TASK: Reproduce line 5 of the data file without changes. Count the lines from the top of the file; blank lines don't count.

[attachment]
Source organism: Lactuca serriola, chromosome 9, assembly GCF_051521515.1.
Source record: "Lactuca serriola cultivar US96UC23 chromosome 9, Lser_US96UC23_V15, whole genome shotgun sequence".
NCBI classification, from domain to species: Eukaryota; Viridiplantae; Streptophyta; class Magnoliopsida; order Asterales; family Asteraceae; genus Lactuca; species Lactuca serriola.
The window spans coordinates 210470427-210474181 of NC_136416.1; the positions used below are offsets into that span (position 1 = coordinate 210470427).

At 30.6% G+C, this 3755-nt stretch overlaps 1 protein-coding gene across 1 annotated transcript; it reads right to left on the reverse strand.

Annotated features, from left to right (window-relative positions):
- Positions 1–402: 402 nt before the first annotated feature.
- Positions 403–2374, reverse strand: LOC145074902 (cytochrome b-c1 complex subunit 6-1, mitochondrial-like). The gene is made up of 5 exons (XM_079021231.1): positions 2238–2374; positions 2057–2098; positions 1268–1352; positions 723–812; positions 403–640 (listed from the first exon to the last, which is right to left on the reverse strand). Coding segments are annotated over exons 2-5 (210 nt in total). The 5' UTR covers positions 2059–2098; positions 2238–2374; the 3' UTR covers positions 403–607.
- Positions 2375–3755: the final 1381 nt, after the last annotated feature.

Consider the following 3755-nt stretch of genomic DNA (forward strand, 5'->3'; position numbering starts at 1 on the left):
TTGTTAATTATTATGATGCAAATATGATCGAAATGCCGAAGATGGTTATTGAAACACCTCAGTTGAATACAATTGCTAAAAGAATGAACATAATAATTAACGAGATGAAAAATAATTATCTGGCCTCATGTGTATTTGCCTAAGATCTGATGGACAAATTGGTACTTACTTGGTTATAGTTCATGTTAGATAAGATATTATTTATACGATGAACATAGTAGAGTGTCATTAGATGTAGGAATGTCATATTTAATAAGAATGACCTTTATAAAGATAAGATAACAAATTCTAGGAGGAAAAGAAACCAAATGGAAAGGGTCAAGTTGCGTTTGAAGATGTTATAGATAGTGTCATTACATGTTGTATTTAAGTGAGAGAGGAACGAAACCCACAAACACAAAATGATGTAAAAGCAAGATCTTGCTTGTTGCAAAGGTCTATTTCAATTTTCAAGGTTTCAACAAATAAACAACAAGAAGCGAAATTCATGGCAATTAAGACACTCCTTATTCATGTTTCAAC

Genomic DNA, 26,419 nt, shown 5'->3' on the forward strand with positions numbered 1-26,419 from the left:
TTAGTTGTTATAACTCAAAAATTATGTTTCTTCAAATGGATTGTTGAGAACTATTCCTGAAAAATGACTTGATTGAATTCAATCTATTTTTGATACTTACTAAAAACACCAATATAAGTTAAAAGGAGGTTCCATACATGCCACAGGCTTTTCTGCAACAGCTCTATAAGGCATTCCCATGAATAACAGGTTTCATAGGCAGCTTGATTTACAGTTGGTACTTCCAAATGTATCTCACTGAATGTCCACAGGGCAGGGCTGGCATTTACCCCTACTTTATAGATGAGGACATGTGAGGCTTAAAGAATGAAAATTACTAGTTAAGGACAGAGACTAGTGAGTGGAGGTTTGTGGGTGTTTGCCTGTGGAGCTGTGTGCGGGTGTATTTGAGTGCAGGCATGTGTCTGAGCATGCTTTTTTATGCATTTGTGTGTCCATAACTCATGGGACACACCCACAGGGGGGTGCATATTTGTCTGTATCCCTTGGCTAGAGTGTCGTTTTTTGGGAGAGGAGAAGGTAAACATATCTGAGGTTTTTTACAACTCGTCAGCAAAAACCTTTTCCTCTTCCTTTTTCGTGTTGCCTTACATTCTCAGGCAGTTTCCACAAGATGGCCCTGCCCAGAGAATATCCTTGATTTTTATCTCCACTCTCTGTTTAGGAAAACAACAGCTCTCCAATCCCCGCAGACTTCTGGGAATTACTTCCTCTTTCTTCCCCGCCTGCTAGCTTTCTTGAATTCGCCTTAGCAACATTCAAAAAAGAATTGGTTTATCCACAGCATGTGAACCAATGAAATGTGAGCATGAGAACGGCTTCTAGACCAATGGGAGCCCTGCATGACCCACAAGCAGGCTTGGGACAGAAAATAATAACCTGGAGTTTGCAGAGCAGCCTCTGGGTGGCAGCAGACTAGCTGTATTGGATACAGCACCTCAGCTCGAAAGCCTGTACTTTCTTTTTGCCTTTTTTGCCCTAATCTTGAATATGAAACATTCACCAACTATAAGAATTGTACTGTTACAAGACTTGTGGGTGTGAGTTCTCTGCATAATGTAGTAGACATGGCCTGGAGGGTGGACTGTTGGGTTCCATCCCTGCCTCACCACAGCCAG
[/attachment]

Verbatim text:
At 30.6% G+C, this 3755-nt stretch overlaps 1 protein-coding gene across 1 annotated transcript; it reads right to left on the reverse strand.